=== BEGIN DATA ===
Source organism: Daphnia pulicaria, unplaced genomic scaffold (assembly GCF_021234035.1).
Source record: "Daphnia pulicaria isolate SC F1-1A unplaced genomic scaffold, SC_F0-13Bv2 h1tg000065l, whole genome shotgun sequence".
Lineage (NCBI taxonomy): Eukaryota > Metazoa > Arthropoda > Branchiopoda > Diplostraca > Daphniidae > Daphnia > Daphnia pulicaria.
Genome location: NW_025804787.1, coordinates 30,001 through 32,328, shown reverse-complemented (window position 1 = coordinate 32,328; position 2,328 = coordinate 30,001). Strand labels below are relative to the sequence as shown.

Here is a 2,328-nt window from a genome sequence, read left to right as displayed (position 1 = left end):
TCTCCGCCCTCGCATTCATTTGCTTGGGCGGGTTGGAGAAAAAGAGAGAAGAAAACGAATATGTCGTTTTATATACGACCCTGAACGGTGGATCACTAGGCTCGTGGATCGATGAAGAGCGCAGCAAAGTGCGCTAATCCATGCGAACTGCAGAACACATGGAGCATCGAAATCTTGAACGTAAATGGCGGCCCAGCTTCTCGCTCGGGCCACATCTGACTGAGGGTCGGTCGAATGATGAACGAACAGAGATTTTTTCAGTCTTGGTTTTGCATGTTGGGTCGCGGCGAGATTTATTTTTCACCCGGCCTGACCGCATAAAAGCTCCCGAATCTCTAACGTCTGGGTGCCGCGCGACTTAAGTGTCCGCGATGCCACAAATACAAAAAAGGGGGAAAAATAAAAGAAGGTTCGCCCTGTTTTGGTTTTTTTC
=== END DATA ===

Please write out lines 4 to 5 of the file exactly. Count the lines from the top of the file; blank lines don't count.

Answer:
Genome location: NW_025804787.1, coordinates 30,001 through 32,328, shown reverse-complemented (window position 1 = coordinate 32,328; position 2,328 = coordinate 30,001). Strand labels below are relative to the sequence as shown.

Here is a 2,328-nt window from a genome sequence, read left to right as displayed (position 1 = left end):